High-frequency trading (HFT) uses quantitative investment computer programs to hold short-term positions in equities, options, futures, ETFs, currencies, and all other financial instruments that possess electronic trading capability. (Some securities, like Credit Default Swaps, for example, cannot be traded electronically, and are incompatible with investment algorithms.)
Aiming to capture just a fraction of a penny per share or currency unit on every trade, high-frequency traders move in and out of such short-term positions several times each day. Fractions of a penny accumulate fast to produce significantly positive results at the end of every day.
"High-frequency trading" became a buzzword in 2009, when Goldman Sachs accused one of their ex-employees of stealing their "cash cow," a sophisticated computer program capable of generating millions of dollars in trading profits over short periods of time. Yet, HFT has been around since the early 1980s, when several stock exchanges first decided to experiment with electronic trading. Since the 1980s, HFT has been growing in scope, speed and complexity.
At the heart of HFT is a simple idea that properly programmed computers are better traders than humans. Computers can easily read and process amounts of data so large it is inconceivable to humans. For example, frequently traded financial securities such as EUR/USD exchange rate can produce well over 100 distinct quotes each second. Each quote, or "tick," carries unique information about concurrent market conditions. And while a dedicated team of human traders may be able to detect some tradeable irregularities in such fast-paced data over time, human brains are no match for computers that can accurately resolve and act upon all minute information infusions in the markets. Add to that the fact that computers seldom get ill, are easily replaceable, and have no emotions. Oh, and they've become really cheap.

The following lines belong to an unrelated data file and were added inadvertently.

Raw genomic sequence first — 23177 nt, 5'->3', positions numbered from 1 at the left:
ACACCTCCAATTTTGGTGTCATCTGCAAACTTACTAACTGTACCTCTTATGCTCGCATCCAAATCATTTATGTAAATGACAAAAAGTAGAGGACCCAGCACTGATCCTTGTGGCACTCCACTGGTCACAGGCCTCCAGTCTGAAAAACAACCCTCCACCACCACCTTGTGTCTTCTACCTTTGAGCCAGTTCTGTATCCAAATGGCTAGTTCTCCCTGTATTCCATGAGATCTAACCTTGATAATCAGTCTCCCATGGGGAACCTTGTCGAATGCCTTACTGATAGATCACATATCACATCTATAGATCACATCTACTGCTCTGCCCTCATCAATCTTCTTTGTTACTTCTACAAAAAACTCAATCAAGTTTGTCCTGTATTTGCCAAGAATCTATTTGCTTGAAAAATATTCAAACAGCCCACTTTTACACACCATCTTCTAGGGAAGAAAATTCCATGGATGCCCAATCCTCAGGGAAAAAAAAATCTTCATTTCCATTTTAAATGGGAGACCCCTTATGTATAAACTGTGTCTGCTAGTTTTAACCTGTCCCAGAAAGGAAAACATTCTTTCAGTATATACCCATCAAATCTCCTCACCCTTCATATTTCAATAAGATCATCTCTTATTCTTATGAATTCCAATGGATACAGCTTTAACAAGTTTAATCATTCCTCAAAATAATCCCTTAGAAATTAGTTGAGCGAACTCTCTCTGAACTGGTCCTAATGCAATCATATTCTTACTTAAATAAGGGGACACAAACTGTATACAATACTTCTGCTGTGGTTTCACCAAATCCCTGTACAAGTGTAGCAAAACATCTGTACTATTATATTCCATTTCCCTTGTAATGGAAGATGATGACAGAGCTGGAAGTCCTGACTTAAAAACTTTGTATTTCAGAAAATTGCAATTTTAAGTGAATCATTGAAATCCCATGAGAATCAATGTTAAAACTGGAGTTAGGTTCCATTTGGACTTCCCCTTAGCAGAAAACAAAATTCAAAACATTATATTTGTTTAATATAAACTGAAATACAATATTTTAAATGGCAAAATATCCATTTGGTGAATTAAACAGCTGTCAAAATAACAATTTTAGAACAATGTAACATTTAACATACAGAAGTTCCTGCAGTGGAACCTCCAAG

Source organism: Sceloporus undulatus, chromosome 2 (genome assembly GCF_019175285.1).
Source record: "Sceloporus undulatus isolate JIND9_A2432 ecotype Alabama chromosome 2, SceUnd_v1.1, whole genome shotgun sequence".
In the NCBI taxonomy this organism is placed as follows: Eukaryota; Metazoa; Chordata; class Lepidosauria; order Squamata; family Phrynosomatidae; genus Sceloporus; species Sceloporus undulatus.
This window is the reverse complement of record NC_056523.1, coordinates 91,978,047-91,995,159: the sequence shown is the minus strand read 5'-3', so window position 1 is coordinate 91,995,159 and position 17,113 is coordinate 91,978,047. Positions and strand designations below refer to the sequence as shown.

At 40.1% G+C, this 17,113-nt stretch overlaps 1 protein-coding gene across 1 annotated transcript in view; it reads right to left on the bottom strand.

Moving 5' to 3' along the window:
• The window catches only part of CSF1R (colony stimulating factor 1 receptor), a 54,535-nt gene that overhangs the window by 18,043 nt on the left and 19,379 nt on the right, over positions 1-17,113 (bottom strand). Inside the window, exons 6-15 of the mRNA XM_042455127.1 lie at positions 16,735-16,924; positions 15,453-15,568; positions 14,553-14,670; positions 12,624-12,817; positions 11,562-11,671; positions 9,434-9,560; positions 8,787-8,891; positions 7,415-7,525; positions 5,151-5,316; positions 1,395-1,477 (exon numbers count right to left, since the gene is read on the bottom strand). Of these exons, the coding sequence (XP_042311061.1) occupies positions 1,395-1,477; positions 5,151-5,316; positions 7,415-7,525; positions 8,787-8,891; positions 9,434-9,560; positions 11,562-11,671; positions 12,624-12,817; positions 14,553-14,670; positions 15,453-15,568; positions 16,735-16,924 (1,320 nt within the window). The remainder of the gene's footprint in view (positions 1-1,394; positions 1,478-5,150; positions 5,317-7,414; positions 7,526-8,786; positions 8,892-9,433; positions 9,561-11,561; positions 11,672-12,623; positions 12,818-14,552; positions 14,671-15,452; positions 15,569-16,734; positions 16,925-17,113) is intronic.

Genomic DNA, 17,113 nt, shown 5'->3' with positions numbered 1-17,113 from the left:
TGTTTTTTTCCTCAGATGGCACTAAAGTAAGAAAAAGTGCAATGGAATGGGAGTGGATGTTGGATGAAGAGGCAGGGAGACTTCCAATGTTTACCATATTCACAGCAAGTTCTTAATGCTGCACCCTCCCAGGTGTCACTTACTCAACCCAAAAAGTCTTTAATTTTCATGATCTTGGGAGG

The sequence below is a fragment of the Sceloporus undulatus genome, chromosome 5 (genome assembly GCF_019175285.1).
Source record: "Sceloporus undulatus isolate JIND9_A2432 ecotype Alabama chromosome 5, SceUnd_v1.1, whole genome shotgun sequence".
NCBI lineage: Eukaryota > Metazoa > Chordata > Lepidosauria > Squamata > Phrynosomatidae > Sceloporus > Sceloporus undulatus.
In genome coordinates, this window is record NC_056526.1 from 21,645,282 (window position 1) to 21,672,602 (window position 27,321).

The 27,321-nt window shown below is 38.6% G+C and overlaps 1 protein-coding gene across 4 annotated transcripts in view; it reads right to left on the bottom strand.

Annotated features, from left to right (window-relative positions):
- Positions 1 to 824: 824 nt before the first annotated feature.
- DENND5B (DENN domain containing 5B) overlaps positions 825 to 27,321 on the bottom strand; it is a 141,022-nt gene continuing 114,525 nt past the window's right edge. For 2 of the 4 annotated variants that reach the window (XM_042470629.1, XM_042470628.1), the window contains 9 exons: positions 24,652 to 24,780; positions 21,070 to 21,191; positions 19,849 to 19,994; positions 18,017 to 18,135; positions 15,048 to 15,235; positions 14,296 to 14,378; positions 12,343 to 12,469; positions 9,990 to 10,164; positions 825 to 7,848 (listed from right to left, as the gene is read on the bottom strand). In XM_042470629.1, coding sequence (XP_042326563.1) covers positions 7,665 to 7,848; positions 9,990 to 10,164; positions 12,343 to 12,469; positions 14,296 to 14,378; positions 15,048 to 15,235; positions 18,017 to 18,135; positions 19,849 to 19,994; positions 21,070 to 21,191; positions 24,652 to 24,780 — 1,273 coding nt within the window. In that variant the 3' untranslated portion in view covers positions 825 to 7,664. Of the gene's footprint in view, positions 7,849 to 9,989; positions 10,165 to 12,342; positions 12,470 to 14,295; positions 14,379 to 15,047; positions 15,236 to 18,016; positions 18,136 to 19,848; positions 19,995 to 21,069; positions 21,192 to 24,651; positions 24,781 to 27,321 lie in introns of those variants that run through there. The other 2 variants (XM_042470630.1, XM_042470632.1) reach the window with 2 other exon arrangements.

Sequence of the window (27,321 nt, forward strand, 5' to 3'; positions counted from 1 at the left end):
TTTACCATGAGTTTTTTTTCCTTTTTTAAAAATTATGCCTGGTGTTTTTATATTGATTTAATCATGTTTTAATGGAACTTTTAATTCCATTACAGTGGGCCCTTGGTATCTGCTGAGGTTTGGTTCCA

The complexity of computer technology currently required by many HFT systems pales in comparison with that required to play modern video games. As video game purveyors drive the prices of advanced computer technology down, high-frequency trading becomes increasingly affordable to anyone with an inclination for quantitative analysis and programming. Call this a .com 4.0 revolution: the latest technology long deployed in many other industries has finally arrived on Wall Street.
Some high-frequency trading strategies are quantitative investing strategies deployed at high speeds. Other strategies, specific to high-frequency trading, work with market minutia, known as "microstructure." In both cases, high-frequency traders feed off small intraday variations in prices and do not impact long-term investors.